“They sow the wind and reap the whirlwind” (Hosea 8:7 ).
A law of physics states: “For every action there will be an equal and opposite reaction.” Today, we might call that “blowback.”
Instead, the Prophet Hosea used an illustration that people of all centuries could relate to. If you sow some seeds, you should expect a harvest. One seed of wheat into the ground—maybe fifty will grow out of it. However, one seed of a weed will give the same rate of return.
One must be careful about what one is sowing.
The prophet talks about sowing wind. If we use the picture of a dust up, we are on the right track. When one sows the wind, he is creating a disturbance. He is making trouble. We might say, he is asking for it. The words, reap the whirlwind, means he will get it.
A wind may be gentle or strong. A whirlwind is a tornado. Who wants that in return?
To illustrate the point with history, we might look at the land of the Lutheran Reformation, Germany. Two times during the last century it sowed militant winds. It invaded neighboring countries.
Two times within that century it reaped a whirlwind. It came out of WWI defeated and in debt. WWII blasted it with utter destruction.
Sow the wind. Reap the whirlwind.
There’s always a risk for a nation to go to war against another. The blowback might be brutal. To go to war against God guarantees return fire. It’s worse than getting hit with a tornado.
Just ask the angels who picked a fight with him. Yet, this is what humans consistently try to do. It’s like taking on
Because that is human nature. We were born into this world as vowed enemies of the holy Creator and Judge. We instinctively reject his claim to rule over us. We want independence. And though we have seen how person after person, generation after generation, has gone down to the grave in defeat, we still scorn his offer of peace and vow to continue our fight.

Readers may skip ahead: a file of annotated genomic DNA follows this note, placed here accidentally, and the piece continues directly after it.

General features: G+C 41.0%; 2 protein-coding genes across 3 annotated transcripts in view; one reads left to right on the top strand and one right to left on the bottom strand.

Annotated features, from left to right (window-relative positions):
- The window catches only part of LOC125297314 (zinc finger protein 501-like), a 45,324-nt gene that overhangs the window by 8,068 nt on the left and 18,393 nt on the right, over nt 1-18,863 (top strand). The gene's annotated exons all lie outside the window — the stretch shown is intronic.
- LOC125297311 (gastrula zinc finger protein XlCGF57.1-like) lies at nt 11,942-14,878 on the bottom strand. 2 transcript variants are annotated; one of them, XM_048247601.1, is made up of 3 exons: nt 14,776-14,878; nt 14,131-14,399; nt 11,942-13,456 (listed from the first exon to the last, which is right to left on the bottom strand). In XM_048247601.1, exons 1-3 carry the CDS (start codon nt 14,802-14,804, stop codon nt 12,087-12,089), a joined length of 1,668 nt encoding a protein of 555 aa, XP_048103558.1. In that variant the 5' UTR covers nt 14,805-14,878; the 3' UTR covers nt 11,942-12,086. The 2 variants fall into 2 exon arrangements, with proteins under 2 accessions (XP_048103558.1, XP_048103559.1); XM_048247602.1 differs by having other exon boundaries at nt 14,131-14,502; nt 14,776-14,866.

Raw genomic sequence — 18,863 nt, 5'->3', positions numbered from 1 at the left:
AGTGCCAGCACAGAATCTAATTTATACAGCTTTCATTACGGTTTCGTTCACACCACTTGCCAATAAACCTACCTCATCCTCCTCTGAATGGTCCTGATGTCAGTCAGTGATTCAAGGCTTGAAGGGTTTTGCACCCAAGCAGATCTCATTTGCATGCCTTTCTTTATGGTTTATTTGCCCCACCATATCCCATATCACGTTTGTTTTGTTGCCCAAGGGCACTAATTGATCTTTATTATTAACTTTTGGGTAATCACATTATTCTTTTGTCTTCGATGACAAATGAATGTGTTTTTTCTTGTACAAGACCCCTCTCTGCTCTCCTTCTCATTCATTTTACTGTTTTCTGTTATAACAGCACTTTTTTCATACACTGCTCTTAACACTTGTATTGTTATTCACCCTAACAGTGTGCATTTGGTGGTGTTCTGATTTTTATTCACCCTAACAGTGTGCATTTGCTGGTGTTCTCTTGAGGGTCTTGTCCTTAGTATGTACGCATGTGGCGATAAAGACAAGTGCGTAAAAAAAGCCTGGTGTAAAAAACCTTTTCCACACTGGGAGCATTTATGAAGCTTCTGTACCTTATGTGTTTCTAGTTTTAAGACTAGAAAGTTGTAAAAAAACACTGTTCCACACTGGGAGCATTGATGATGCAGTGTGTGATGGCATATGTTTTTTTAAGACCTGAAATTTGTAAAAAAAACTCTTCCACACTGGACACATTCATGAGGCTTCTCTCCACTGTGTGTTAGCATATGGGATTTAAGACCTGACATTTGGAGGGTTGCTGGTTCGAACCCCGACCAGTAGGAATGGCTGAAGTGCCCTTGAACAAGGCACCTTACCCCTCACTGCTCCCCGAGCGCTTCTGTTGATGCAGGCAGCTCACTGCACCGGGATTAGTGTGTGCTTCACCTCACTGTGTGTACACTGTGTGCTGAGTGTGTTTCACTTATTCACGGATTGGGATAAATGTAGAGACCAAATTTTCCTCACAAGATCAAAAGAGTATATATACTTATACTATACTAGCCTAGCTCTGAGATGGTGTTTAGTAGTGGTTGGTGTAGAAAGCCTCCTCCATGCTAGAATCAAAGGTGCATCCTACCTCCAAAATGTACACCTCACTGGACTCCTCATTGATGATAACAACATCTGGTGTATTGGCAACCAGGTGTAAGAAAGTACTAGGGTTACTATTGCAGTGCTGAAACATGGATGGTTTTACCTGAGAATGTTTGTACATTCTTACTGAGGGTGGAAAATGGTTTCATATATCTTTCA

The human race that sows the wind of rejecting God reaps the whirlwind of his rejection landing on their heads.
The talk of a whirlwind reminds us of another mighty wind. Saint Luke tells us about it with these words: “When the day of Pentecost came, they were all together in one place. Suddenly a sound like the blowing of a violent wind came from heaven and filled the whole house where they were sitting” (Acts 2:1).
This wind was not to destroy, but to bring life to many people—including us. This “wind from heaven” was the Holy Spirit who came to turn hatred and rebellion into love and faithfulness in the hearts of humans.
Many tried to stop him. Armies marched against the spread of his gospel. They were left in the dust of history.
You and I no longer wage war against the Lord God. The Holy Spirit has changed our hearts. We now answer the call to duty in service to the Lord of lords.
We no longer sow the wind. There will be no blowback with a whirlwind.
In the words of Sailors, we instead have, fair winds and following seas.
We pray: Eternal God and Commander of all, we hear your warning against waging war against you. We see from history the futility of this. We pour out our hearts in appreciation for giving us a new heart of faith that we might live in the gentle breezes of heaven. Amen.
Written by Pastor Paul Ziemer, WELS National Civilian Chaplain and Liaison to the Military, Cape Coral, Florida – Provided by WELS Ministry to the Military